Don't worry, be happy … like the Finns

Don't worry, be happy … like the Finns

For the second year running Thailand was ranked 54th in the UN-sponsored World Happiness Report which covers 149 countries. It seems that although we have not quite descended into the depths of Les Miserables, Thai people are not exactly dancing in the streets with joy either. However, considering the Covid situation, one suspects there's not one country in the world that is particularly happy.

Topping the list once again is Finland, followed by Denmark, Switzerland, Iceland and the Netherlands. Rounding off the "happy top 10" are Norway, Sweden, Luxembourg, New Zealand and Austria. Even Inspector Clouseau might be able to spot a trend here, with the Kiwis being the only non-European country among the happy front-runners.

At the wrong end of the list is Afghanistan with Lesotho, Botswana, Rwanda and Zimbabwe in close company.

So how do the Finns manage to be so happy? After all, at times they experience extreme cold weather, not normally associated with a contented state of mind. According to the Finnish Embassy in the US: "Our happiness stems from a balanced everyday life, supported by good governance, trust, wellbeing and equality." There you are, it's not that complicated -- Government House please take note.

It is perhaps no coincidence that Finland also happens to be one of the five least corrupt countries in the world.

Celebrating failure

I have never been to Finland and know little more than it being advertised as the "Land of a Thousand Lakes", a very modest claim since there are actually more than 187,000 lakes in the republic. Forests cover at least 70% of the country which sounds quite healthy and probably explains why Helsinki is in the top 10 of the world's least-polluted cities.

As a kid I recall first hearing about Finland after the Helsinki Olympics in 1952. Incidentally that was the first time Thai athletes performed in the Olympics. The BBC's popular astronomy show The Sky At Night also had a Finnish flavour with composer Jean Sebelius providing the haunting theme music.

Perhaps the most curious fact is that Finland annually celebrates National Failure Day on Oct 13, when they list all the screw-ups from the previous year and assess how things could have been done better. Now, that's not a bad idea. Of course in certain countries that list might be a lot longer than Finland's.

Land of Smiles

You may recall that back in 2014, amid considerable fanfare, Thai authorities launched a bold "Return Happiness to the People" campaign, aimed at bringing back the smiles. For the next 12 months we experienced happiness concerts, happy haircuts, happy noodles, happy policemen, happy hedgehogs and so on. It was also free, something that always goes down well in Thailand.

A year later in the Big Mango we enjoyed a "Happiness Festival" promoted as "the biggest back-to-normal party Thailand has ever seen". It was all quite splendid and what a jolly lot we were, although it was perhaps wise not to dwell on what "back to normal" actually meant in Bangkok. It's stretching things to convince citizens that they can experience happy traffic jams.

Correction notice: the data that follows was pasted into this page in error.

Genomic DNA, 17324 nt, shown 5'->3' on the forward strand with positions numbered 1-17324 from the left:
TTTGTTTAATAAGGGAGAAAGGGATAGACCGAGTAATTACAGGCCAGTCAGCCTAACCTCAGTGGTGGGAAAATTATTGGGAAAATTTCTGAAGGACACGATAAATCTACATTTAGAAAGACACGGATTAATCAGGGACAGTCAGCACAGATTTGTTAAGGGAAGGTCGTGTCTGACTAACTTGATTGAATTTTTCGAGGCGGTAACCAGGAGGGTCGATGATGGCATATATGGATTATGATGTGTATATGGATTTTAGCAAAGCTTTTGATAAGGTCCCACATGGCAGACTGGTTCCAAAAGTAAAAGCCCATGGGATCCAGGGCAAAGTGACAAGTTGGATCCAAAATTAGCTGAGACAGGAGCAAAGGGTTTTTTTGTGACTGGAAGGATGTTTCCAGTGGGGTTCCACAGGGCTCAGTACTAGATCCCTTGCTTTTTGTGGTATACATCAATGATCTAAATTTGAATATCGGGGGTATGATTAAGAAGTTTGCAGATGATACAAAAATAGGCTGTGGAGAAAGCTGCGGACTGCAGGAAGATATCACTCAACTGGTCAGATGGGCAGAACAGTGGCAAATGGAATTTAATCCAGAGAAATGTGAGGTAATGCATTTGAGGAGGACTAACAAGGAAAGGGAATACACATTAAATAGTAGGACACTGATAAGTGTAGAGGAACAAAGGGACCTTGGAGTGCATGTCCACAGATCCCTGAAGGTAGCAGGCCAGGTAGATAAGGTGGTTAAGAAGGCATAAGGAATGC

Up to scratch

Searching for happiness is nothing new of course. In the 18th century French philosopher Jean-Jacques Rousseau wote, "happiness is having a good bank account, a good cook and a good digestion." It's hard to argue with that. On a similar theme comedian George Burns observed "Happiness? A good cigar, a good meal and a good woman -- or a bad woman." American poet Ogden Nash saw things in a slightly different light noting that "happiness is having a scratch for every itch". That would wag a few tails. On a personal note, I would settle for a cold glass of beer, a cheese and pickle sandwich, the strains of Miles Davis wafting through and the dog licking my toes … admittedly not everybody's idea of nirvana.

Bach and Beatles

In 1962, Charles M Schulz, creator of the Peanuts cartoon, published a book entitled Happiness Is A Warm Puppy. It proved to be a big hit and the "happiness'' theme quickly caught the imagination of advertising circles, prompting a series of happiness ads.

One I particularly appreciated was "Happiness Is A Cigar Called Hamlet" with a character puffing a cigar to the strains of Bach's Air On A G String.

If you smoked Hamlet you were really a cool dude. A little more down to earth was the British Egg Marketing Board's "Happiness is egg-shaped". Among bumper stickers at the time one of the more popular was "Happiness is Being Single".

We must not overlook the Beatles song Happiness Is A Warm Gun, John Lennon adapting a headline he saw in a US magazine. "I thought it was an insane thing to say," Lennon said at the time. He was sadly spot on.

Welcome to the Happidrome

During World War II, BBC Radio aired a show called Happidrome. Set in a theatre it featured music hall-style singing and dancing and terrible jokes, designed to raise spirits during the war. It certainly put a smile on listeners' faces.

Perhaps when this Covid thing is over, instead of constructing yet another mall in Bangkok someone should build a Thai version of the Happidrome. Politicians could even make guest appearances as comedians -- they've certainly provided an abundance of unintentional laughs over the years.

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Roger Crutchley

Bangkok Post columnist

A long time popular Bangkok Post columnist. In 1994 he won the Ayumongkol Literary Award. For many years he was Sports Editor at the Bangkok Post.

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